“Do you believe in elves?”
The look on his face showed that I’d lost all the points I had gained by being born in March. “No,” he said, sighing.
“Not at all?”
“No, but the woman next door thinks they live in a rock on the hill.”
Over the course of our 14-day road trip, I found that elves and “hidden people” (or huldufólk) are always spoken of together and the terms seem to be interchangeable, representing supernatural Icelandic beings (apparently they exist elsewhere, too, but the rest of the world is too jaded to see them). According to lore, they’re people just like us—we just can’t see them. To them, we are the hidden people.
That’s a little too convenient, even for me. I have two older brothers. I know how these things work.
“I shall eat Ice and drink French wine, and be above Vulgar Economy.”– Jane Austen, in a letter to her sister, Cassandra, 1808
Let’s live today as though it were 1808 and we are Jane Austen vacationing at our rich brother’s house in Kent. Our days are long and filled with entertaining guests and writing letters to our sisters and eating Georgian ices, as well as ice cream, in such varied flavors as burnt filbert ice cream, royal ice cream and the most unusual of all, parmesan ice cream.
When you’re little, you think that any combination of your favorite foods would be great (think Friends: “Custard, good. Jam, good. Meat, good!”) Just a little something to keep in mind as we journey through Jane Austen’s culinary landscape.
So Parmesan ice cream was brought over to the UK from the Italians. Are you intrigued? I was. Cheese, good. Ice cream, good!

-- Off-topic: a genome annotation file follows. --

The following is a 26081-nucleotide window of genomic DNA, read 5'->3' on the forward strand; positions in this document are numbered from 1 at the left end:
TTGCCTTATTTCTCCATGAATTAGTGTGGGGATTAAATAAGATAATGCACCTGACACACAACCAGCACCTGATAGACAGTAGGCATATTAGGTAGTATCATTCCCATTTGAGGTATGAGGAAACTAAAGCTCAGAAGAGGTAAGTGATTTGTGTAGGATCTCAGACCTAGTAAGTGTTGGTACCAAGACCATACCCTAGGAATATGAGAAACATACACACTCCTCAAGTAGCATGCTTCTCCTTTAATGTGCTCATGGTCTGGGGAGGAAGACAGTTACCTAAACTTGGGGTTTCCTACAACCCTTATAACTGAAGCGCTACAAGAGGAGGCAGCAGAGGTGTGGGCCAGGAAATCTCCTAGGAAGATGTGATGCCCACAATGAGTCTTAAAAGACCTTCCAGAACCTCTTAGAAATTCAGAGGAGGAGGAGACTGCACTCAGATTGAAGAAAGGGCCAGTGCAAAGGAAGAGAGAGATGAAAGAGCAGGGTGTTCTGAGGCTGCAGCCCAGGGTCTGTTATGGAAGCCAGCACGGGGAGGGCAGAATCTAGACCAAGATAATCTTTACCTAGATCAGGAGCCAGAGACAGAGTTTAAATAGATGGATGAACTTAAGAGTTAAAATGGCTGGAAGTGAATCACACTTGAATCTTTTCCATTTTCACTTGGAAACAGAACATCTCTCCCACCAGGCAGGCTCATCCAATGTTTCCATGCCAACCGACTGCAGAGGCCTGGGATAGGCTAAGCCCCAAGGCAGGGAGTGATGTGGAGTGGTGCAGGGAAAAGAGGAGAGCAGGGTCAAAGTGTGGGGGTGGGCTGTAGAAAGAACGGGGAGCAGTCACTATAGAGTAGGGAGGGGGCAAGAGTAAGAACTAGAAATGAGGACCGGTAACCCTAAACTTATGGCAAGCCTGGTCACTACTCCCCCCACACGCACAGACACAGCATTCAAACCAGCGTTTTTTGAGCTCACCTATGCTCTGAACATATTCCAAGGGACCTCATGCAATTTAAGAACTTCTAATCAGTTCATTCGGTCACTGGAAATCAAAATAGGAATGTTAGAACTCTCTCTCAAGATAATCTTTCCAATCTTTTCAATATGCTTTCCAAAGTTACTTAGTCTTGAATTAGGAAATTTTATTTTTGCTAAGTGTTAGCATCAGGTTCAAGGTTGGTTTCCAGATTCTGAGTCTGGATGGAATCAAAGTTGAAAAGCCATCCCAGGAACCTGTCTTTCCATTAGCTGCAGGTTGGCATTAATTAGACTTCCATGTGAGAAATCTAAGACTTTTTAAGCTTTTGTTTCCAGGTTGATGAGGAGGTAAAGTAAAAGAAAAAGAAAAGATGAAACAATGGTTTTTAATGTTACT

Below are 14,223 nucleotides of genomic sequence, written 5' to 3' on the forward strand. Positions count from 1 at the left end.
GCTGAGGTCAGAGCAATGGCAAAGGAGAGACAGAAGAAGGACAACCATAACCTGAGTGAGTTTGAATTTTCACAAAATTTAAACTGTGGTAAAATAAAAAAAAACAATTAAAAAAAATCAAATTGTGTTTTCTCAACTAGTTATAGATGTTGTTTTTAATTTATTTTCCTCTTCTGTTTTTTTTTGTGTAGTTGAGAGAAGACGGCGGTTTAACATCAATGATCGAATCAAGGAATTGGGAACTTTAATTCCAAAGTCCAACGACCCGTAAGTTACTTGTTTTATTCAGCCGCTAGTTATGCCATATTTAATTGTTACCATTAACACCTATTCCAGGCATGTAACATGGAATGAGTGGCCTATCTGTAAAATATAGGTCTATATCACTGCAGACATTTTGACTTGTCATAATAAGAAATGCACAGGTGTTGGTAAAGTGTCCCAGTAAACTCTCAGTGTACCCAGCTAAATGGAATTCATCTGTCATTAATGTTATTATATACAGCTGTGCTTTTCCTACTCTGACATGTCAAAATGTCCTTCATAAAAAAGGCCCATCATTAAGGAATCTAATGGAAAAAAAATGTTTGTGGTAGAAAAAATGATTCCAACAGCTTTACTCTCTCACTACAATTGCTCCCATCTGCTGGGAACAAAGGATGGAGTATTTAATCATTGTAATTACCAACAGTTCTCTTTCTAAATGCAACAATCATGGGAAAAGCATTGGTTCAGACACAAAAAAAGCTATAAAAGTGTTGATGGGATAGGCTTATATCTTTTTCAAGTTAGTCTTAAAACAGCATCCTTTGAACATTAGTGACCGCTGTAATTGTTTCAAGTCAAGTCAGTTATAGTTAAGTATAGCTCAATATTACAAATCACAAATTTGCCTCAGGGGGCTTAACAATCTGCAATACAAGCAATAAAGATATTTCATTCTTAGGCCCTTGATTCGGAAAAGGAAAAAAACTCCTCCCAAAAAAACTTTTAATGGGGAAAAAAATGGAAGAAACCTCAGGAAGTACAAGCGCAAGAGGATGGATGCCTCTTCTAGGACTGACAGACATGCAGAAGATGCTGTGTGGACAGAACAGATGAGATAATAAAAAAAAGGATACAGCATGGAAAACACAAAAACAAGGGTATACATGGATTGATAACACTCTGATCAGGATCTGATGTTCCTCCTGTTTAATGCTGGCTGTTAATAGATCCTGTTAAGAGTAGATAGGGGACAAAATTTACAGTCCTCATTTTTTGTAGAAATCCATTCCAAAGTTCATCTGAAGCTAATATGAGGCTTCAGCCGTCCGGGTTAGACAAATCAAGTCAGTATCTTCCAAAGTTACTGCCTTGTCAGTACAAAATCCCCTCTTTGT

According to 16th century confectioner Frederick Nutt, this is how you make parmesan ice cream:
Take six eggs, half a pint of syrup and a pint of cream, put them into stewpan and boil them until it begins to thicken; then rasp three ounces of parmesan cheese, mix and pass them through a sieve, and freeze it.
As the ingredients begin to boil in your stewpan (or whatever your twenty-first century equivalent is), the wet mixture will begin to stick to the sides, like a very wet omelet. You’ll find that, by the sieving point, this mixture will actually resist sieving (try to imagine straining on omelet), but repeated banging will produce a full ramekin of the warm creamy egg-y sweet cheese liquid.
Then, freeze it. Let’s hope that you had the good foresight to save chunks of ice from a nearby river or pond during the winter and store them underground in a forest of tall trees, like they did in Austen’s day, so that you will be able to enjoy this cold dessert.
I recommend halving this recipe, for I could not even give this “delicacy” away. I offered it to friend after friend after friend and pretty soon, I had no friends at all.
Therefore, I had to sample it myself. I approached the cold mess with trepidation. Let me put this in perspective for you: it was the first time I’ve truly been afraid of what I was eating. And I lived in Beijing for three years with a peanut allergy, so please consider the significance of the statement.